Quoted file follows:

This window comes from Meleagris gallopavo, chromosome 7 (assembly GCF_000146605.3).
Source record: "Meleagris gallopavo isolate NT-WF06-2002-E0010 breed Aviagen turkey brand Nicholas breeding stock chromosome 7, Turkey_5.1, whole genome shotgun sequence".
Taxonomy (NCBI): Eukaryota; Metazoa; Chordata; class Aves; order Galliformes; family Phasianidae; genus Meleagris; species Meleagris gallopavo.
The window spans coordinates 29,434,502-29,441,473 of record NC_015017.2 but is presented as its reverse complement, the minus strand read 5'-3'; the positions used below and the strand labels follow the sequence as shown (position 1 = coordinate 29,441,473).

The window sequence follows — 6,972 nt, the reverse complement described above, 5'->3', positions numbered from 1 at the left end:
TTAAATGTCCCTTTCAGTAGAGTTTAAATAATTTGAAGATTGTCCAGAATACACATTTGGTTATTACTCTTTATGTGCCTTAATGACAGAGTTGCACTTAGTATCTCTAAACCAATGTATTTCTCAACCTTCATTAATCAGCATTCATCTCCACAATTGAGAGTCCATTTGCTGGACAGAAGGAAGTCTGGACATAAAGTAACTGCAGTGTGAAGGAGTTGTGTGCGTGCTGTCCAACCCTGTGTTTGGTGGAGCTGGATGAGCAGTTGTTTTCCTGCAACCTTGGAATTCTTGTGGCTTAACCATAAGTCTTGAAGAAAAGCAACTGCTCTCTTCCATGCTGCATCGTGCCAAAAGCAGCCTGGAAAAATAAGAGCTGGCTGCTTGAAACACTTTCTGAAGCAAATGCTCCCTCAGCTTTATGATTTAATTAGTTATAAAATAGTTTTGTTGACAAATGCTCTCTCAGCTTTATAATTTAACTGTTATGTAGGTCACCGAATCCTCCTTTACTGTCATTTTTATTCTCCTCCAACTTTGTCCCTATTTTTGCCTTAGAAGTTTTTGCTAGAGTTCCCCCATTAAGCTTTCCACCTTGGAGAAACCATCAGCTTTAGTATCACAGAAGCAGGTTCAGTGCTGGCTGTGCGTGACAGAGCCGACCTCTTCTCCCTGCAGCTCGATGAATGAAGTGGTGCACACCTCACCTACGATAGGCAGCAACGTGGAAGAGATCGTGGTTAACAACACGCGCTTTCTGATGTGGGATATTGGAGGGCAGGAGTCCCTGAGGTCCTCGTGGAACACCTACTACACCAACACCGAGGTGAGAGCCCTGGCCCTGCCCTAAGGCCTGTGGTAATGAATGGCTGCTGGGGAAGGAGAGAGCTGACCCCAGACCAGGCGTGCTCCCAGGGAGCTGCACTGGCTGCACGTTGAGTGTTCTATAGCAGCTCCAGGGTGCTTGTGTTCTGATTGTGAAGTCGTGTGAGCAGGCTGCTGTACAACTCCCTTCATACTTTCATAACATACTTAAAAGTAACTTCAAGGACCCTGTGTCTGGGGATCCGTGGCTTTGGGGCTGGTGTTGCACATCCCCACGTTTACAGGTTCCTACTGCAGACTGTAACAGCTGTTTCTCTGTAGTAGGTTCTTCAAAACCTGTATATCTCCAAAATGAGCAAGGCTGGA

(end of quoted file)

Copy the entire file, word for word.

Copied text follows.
This window comes from Meleagris gallopavo, chromosome 7 (assembly GCF_000146605.3).
Source record: "Meleagris gallopavo isolate NT-WF06-2002-E0010 breed Aviagen turkey brand Nicholas breeding stock chromosome 7, Turkey_5.1, whole genome shotgun sequence".
Taxonomy (NCBI): Eukaryota; Metazoa; Chordata; class Aves; order Galliformes; family Phasianidae; genus Meleagris; species Meleagris gallopavo.
The window spans coordinates 29,434,502-29,441,473 of record NC_015017.2 but is presented as its reverse complement, the minus strand read 5'-3'; the positions used below and the strand labels follow the sequence as shown (position 1 = coordinate 29,441,473).

The window sequence follows — 6,972 nt, the reverse complement described above, 5'->3', positions numbered from 1 at the left end:
TTAAATGTCCCTTTCAGTAGAGTTTAAATAATTTGAAGATTGTCCAGAATACACATTTGGTTATTACTCTTTATGTGCCTTAATGACAGAGTTGCACTTAGTATCTCTAAACCAATGTATTTCTCAACCTTCATTAATCAGCATTCATCTCCACAATTGAGAGTCCATTTGCTGGACAGAAGGAAGTCTGGACATAAAGTAACTGCAGTGTGAAGGAGTTGTGTGCGTGCTGTCCAACCCTGTGTTTGGTGGAGCTGGATGAGCAGTTGTTTTCCTGCAACCTTGGAATTCTTGTGGCTTAACCATAAGTCTTGAAGAAAAGCAACTGCTCTCTTCCATGCTGCATCGTGCCAAAAGCAGCCTGGAAAAATAAGAGCTGGCTGCTTGAAACACTTTCTGAAGCAAATGCTCCCTCAGCTTTATGATTTAATTAGTTATAAAATAGTTTTGTTGACAAATGCTCTCTCAGCTTTATAATTTAACTGTTATGTAGGTCACCGAATCCTCCTTTACTGTCATTTTTATTCTCCTCCAACTTTGTCCCTATTTTTGCCTTAGAAGTTTTTGCTAGAGTTCCCCCATTAAGCTTTCCACCTTGGAGAAACCATCAGCTTTAGTATCACAGAAGCAGGTTCAGTGCTGGCTGTGCGTGACAGAGCCGACCTCTTCTCCCTGCAGCTCGATGAATGAAGTGGTGCACACCTCACCTACGATAGGCAGCAACGTGGAAGAGATCGTGGTTAACAACACGCGCTTTCTGATGTGGGATATTGGAGGGCAGGAGTCCCTGAGGTCCTCGTGGAACACCTACTACACCAACACCGAGGTGAGAGCCCTGGCCCTGCCCTAAGGCCTGTGGTAATGAATGGCTGCTGGGGAAGGAGAGAGCTGACCCCAGACCAGGCGTGCTCCCAGGGAGCTGCACTGGCTGCACGTTGAGTGTTCTATAGCAGCTCCAGGGTGCTTGTGTTCTGATTGTGAAGTCGTGTGAGCAGGCTGCTGTACAACTCCCTTCATACTTTCATAACATACTTAAAAGTAACTTCAAGGACCCTGTGTCTGGGGATCCGTGGCTTTGGGGCTGGTGTTGCACATCCCCACGTTTACAGGTTCCTACTGCAGACTGTAACAGCTGTTTCTCTGTAGTAGGTTCTTCAAAACCTGTATATCTCCAAAATGAGCAAGGCTGGA